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Proc Natl Acad Sci U S A. 2008 Sep 23;105(38):14453-8. doi: 10.1073/pnas.0807549105. Epub 2008 Sep 16.

Functional genetic screening reveals the role of mitochondrial cytochrome b as a mediator of FAS-induced apoptosis.

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Department of Cell Stress Biology, Roswell Park Cancer Institute, Buffalo, NY 14263, USA.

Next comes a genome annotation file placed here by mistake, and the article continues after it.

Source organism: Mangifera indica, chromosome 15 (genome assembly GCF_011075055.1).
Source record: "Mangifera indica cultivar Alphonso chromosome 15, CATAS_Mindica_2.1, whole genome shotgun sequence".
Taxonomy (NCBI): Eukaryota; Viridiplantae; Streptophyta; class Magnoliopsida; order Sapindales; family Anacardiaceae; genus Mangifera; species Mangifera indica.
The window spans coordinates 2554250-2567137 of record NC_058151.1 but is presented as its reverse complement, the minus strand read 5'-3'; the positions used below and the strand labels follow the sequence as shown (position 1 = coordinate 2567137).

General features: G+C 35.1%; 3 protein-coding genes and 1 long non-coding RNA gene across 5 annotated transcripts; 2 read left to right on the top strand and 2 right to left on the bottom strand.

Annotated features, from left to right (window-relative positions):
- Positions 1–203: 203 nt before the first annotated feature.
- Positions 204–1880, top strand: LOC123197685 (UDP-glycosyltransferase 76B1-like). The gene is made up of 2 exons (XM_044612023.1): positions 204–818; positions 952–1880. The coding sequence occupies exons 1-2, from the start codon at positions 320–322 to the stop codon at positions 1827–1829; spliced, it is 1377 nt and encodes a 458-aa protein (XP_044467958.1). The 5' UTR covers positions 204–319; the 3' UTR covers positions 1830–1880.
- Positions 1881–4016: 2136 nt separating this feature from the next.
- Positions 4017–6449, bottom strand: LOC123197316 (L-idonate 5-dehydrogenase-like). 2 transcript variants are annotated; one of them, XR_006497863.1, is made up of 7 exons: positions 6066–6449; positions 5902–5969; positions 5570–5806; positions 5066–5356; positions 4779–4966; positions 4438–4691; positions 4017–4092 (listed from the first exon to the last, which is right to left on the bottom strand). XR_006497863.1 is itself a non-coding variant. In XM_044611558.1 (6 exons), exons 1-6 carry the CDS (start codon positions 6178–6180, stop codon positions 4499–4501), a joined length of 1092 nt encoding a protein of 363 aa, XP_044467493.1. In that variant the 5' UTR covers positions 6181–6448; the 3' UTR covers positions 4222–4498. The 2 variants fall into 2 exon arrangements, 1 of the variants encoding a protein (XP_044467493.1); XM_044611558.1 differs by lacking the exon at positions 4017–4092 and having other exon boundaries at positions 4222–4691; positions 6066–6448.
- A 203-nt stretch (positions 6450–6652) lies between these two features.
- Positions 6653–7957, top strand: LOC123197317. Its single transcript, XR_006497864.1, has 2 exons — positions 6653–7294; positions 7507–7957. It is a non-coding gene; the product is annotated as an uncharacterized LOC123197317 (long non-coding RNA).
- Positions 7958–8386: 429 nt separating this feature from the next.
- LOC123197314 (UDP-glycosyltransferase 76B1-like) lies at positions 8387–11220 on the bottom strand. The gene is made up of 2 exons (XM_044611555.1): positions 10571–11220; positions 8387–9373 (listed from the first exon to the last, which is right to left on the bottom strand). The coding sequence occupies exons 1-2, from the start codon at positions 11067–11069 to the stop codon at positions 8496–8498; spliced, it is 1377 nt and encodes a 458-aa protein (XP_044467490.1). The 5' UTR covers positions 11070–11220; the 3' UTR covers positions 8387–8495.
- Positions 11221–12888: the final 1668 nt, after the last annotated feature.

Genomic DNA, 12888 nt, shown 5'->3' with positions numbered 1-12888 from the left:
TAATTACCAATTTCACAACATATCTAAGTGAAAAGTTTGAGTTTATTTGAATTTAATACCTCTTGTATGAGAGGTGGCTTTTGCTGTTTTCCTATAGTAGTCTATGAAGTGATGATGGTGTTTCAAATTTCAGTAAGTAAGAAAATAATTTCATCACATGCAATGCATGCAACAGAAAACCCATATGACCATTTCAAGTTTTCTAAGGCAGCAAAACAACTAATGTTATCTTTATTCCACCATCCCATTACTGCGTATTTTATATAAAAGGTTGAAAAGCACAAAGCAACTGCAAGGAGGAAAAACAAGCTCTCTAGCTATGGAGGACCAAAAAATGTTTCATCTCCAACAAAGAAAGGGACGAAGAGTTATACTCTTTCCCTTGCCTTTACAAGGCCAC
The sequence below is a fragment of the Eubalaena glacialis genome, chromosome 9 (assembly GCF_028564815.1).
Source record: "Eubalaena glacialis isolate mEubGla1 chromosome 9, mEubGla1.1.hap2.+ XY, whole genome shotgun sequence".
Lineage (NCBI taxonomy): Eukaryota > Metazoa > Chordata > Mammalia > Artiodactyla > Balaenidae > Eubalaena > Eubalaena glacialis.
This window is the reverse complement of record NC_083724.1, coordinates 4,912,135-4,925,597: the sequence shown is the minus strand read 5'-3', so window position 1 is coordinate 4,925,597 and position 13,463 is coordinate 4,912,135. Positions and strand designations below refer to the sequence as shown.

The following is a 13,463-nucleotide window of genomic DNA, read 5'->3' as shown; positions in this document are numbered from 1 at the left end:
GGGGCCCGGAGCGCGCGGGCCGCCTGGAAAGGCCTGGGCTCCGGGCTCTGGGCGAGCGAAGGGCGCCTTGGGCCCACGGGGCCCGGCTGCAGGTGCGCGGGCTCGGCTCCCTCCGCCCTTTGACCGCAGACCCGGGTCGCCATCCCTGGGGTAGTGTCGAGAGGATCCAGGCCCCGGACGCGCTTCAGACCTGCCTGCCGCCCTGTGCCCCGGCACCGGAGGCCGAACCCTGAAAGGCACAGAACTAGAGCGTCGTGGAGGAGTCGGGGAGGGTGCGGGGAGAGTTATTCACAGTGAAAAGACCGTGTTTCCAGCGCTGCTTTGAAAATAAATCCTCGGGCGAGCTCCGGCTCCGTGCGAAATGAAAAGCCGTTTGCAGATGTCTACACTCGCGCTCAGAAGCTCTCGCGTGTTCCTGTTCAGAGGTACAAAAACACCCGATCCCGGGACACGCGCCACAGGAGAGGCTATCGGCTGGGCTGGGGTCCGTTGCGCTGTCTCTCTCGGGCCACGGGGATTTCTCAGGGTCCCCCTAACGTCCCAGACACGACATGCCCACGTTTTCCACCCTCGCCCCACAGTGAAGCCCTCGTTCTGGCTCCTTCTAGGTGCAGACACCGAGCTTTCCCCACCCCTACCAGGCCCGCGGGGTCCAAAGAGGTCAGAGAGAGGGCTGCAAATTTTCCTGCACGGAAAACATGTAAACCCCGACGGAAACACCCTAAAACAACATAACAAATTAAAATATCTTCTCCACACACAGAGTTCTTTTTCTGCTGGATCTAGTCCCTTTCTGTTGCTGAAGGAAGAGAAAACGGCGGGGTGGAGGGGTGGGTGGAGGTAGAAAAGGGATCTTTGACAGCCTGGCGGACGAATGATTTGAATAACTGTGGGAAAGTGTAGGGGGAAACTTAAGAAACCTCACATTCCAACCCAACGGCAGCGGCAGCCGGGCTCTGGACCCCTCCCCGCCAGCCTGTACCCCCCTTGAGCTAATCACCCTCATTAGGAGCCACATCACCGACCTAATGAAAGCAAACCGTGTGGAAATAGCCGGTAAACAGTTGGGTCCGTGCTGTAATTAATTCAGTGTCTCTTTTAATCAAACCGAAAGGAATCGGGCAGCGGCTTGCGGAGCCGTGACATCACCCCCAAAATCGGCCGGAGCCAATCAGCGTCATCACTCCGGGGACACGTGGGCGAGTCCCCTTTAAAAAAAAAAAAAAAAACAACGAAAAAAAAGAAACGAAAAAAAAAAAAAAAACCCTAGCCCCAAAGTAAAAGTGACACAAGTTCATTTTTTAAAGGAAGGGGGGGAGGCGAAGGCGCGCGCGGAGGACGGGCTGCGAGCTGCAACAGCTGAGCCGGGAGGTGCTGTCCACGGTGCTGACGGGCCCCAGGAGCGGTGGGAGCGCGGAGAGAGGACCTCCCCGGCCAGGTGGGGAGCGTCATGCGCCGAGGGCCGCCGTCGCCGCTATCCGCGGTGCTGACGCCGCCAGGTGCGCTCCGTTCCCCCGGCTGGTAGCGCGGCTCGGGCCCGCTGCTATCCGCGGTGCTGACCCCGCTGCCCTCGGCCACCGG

Functional selection of genetic suppressor elements (GSEs), engineered gene fragments that interfere with the function of a particular gene product, was used to identify regulators of FAS-induced apoptosis. Chicken DF-1 cells expressing human FAS receptor and susceptible to FAS-induced apoptosis were infected with a GSE library consisting of randomly fragmented normalized chicken cDNAs in a replication-competent avian retroviral vector. Virus-producing cells were subjected to several rounds of selection using FAS agonistic antibodies, resulting in isolation of a set of GSEs conferring resistance to FAS-induced apoptosis. Surprisingly, one of the isolated GSEs encoded a 42 amino acid-long polypeptide derived from the C-terminal half of cytochrome b (Cyt b) encoded by the mitochondrial genome. Subsequent experiments showed that caspase 8-dependent cleavage of mitochondrial Cyt b and translocation of its C-terminal half into the cytoplasm occurred during FAS-induced apoptosis in both chicken and human cells. Ectopic cytoplasmic expression of either full-length Cyt b or its C-terminal half in several human cell lines induced apoptosis, which could be suppressed by the isolated GSE, but not by Bcl2 over-expression or Apaf-1 or cytochrome c knock-down. These results reveal a cytochrome c-independent branch of FAS-induced apoptosis involving cleavage and cytoplasmic release of mitochondrial Cyt b.

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